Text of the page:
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on 29 July 2017
I have now lived in France for nearly sixteen years thanks to reading Peter Mayle,'s lovely novels set in Provence.
This story The Vintage Caper is another of his highly readable tales. I enjoyed it and am now looking to read more of his later books.
They are always very easy to read with his flowing style that makes you want to keep going back for more.
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on 11 April 2017
Beautifully crafted tale with enormous knowledge of it's background. Great fun too with a real sense of the old fashioned "romp"!
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on 20 May 2017
An amusing read
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TOP 1000 REVIEWERon 27 December 2013
A lovely light hearted easy book to read. A good amusing story, and ideal to take away on your hols.
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on 23 August 2017
Disappointed with the plot as there was no depth to the story. Tempted to finish early on i the book.
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on 22 September 2017
Great read, good fun even better if was in France with chilled glass of Rose!
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TOP 500 REVIEWERon 22 July 2017
A good, well written caper by Peter Mayle - clearly a wine buff who knows his grapes. The storyline centres around a wine heist - it's fun, witty and full of oneliners. An easy going, enjoyable and fun read. (The audio version is very enjoyable too).
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on 26 August 2010
" The Vintage Caper" is a delightful entertainment turned out with Peter Mayle's customary charm and competence (and some technical guidance from Anthony Barton, Hiberno-French scion of Chateau Leoville Barton), but no more than that.

Sam Levitt is a bon vivant poacher-turned-gamekeeper hired by a gorgeous insurance investigator to track down a massively valuable collection of vintage Bordeaux wines snatched from an obnoxious Hollywood lawyer's trophy cellar. He follows the trail to Marseilles and manages to solve his dilemma of having to recover the wine without landing the thieves - for whom he develops considerable affinity - in too much trouble in a creative way. Naturally, he encounters all sorts of charming French characters en route, at least one of them female, and finds time to partake of fine cuisine and superior wine and to get fitted for custom shirts at Charvet in Paris. Sam, despite being American, sounds in other words just like Peter Mayle.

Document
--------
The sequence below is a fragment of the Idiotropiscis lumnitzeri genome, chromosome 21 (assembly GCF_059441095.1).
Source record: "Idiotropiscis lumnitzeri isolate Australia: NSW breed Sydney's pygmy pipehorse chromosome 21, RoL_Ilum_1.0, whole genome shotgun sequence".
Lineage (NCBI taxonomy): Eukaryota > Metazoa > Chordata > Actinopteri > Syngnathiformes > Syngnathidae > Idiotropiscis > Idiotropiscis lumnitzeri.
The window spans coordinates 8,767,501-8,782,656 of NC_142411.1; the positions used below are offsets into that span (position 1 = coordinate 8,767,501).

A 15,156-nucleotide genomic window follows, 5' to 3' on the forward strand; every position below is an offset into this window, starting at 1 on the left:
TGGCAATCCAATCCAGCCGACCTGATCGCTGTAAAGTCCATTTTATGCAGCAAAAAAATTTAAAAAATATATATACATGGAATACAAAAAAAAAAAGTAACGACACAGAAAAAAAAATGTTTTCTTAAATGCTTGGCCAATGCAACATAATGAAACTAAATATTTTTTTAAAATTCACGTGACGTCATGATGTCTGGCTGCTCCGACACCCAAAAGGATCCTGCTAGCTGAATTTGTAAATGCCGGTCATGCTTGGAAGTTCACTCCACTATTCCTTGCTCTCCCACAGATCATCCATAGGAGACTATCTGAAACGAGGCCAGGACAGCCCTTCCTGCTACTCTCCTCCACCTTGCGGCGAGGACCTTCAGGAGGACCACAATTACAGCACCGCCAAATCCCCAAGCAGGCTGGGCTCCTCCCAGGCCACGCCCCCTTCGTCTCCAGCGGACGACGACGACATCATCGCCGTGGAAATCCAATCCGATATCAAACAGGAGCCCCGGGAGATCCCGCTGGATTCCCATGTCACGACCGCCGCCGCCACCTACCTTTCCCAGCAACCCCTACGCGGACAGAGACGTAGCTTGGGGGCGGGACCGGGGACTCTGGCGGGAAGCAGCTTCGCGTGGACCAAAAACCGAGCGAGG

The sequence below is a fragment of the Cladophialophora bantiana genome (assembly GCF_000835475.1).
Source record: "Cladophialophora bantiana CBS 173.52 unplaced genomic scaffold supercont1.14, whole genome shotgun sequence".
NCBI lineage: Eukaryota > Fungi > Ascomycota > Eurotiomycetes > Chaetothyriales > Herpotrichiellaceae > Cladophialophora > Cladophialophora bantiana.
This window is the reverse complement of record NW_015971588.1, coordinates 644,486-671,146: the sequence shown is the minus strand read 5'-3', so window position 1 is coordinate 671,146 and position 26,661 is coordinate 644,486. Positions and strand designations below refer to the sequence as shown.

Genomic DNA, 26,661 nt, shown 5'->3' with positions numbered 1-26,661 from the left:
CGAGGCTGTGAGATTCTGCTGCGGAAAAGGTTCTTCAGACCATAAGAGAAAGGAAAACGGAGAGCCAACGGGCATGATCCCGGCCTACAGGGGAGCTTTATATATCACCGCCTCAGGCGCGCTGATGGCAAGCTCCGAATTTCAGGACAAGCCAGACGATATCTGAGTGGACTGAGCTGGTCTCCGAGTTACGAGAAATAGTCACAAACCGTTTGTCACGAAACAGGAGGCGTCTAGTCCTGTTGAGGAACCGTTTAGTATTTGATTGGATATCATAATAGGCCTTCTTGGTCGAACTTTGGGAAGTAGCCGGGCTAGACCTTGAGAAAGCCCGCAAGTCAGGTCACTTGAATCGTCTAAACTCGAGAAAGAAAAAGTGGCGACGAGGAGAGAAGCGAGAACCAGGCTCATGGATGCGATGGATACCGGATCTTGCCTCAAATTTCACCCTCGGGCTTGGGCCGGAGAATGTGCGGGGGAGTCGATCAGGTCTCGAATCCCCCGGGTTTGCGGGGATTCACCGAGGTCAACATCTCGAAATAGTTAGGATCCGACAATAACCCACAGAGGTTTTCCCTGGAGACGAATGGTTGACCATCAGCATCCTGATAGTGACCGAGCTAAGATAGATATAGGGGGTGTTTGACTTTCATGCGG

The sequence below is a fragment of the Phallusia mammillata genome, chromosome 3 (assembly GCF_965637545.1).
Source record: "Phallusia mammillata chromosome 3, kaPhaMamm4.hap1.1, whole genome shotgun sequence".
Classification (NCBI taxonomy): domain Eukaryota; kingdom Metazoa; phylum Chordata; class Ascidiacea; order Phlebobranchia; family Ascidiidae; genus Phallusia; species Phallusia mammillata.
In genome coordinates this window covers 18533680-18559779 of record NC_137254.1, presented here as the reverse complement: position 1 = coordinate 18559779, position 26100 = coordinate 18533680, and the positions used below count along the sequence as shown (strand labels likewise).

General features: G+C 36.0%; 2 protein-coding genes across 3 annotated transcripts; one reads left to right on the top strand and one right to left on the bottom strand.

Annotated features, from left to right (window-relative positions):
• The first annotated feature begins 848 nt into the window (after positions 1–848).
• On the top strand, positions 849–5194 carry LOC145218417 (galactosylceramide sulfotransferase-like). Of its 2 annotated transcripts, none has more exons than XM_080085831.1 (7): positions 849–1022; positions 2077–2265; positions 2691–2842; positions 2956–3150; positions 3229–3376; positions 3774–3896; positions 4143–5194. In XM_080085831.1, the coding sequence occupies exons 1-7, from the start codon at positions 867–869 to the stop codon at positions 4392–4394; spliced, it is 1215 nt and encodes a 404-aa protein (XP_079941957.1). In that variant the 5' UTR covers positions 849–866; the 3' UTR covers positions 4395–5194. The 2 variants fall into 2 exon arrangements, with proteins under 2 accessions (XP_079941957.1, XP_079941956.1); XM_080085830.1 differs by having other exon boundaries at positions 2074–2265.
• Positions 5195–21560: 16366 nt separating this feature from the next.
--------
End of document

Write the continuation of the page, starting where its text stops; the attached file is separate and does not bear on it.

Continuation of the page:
The plotting is undemanding and the whole thing is infinitely forgettable once read. But if one is in the mood for an easy but reasonably intelligent and cheerful read, "The Vintage Caper" is just the thing.
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on 4 February 2013
I really enjoyed this book and forced myself to read it slowly to avoid getting to the end.
The characters were likeable and, as always, Peter Mayle's descriptions are spot on. I was there in France! A light read but no less enjoyable for that. As soon as I finished it I ordered his next book.
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on 19 February 2015
(I found it unavoidable to do so, so please take on board - Spoiler Alert - this review covers at least the basics of the tale including its ending)

I finished this in a day, and scratched my head after reading the last word. It is bright and breezy all through and a little light; usually I have no problem with either, but this is so light there's bits missing!

The tale concerns the insurance investigation that follows the theft of a wine collection worth well over 2 million dollars US. The trouble is, the investigator, former crook Sam Levitt, simply has it all too easy. After a little trouble finding suspects, he then has a breakthrough, and then, very mystifyingly in my opinion, simply breezes through the tale. Everything he tries whether legal, dodgy or illegal, works. No one pops up to say 'Welcome to my home, Mr Levitt, I've been expecting you'; no terrible bad luck, no terrible mistakes, no supporting cast either killed or maimed - not that I want that as such, but its total absence to any degree (not even a broken leg or a sore head) is simply not good enough.

To make matters worse, there's no actual wrapping up at the end, especially with regard to whether we have one major player, or two or more across continents. Again - simply not good enough.

I have no idea on Mr Mayle's back catalogue, nor his future writing plans. Am I going to find out based upon this book? Nope.
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